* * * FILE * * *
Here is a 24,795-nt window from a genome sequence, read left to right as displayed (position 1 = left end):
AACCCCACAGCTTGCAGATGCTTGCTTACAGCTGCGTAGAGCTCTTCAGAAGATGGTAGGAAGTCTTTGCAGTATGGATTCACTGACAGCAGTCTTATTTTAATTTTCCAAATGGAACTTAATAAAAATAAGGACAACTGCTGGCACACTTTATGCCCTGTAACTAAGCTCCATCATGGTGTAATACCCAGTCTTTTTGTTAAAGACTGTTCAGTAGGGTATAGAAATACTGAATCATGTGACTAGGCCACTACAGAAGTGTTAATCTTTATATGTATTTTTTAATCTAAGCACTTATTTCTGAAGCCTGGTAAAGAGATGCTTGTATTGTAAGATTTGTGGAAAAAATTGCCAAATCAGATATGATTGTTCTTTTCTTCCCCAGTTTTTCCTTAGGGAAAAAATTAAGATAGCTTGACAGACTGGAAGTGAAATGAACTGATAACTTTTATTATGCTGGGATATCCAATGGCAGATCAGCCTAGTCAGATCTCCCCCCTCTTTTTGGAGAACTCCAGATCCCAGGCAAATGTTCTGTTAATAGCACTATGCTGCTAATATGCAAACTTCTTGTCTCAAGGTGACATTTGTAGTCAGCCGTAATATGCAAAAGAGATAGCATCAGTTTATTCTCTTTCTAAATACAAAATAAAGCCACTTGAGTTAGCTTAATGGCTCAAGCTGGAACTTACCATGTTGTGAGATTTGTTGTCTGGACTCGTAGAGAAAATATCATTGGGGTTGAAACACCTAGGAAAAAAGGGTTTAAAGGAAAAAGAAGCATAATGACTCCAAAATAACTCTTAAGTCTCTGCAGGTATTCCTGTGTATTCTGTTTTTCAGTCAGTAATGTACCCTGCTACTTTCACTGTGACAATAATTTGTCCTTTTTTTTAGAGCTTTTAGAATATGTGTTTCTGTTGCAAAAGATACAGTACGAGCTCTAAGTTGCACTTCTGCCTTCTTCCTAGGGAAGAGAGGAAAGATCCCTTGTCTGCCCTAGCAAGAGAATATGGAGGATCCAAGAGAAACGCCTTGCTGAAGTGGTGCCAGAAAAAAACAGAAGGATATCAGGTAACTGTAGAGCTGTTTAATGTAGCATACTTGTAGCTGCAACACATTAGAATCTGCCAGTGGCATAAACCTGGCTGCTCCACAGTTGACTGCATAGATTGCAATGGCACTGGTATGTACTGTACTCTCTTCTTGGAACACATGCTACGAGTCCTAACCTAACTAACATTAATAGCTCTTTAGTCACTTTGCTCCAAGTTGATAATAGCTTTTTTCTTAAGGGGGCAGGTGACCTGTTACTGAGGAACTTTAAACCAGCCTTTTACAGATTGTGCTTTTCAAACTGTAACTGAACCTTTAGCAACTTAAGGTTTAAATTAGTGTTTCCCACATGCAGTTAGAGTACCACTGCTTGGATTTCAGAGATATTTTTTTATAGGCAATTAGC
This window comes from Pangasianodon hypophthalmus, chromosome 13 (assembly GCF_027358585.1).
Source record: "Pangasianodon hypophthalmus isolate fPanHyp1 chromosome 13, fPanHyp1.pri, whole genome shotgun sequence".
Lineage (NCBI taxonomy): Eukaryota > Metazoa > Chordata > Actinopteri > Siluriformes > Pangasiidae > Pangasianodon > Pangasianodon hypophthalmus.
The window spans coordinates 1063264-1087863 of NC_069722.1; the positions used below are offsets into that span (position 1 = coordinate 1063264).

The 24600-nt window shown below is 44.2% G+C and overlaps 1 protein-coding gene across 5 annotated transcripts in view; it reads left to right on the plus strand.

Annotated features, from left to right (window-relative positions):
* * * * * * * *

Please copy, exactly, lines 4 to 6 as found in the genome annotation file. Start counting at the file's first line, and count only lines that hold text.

Source record: "Pangasianodon hypophthalmus isolate fPanHyp1 chromosome 13, fPanHyp1.pri, whole genome shotgun sequence".
Lineage (NCBI taxonomy): Eukaryota > Metazoa > Chordata > Actinopteri > Siluriformes > Pangasiidae > Pangasianodon > Pangasianodon hypophthalmus.
The window spans coordinates 1063264-1087863 of NC_069722.1; the positions used below are offsets into that span (position 1 = coordinate 1063264).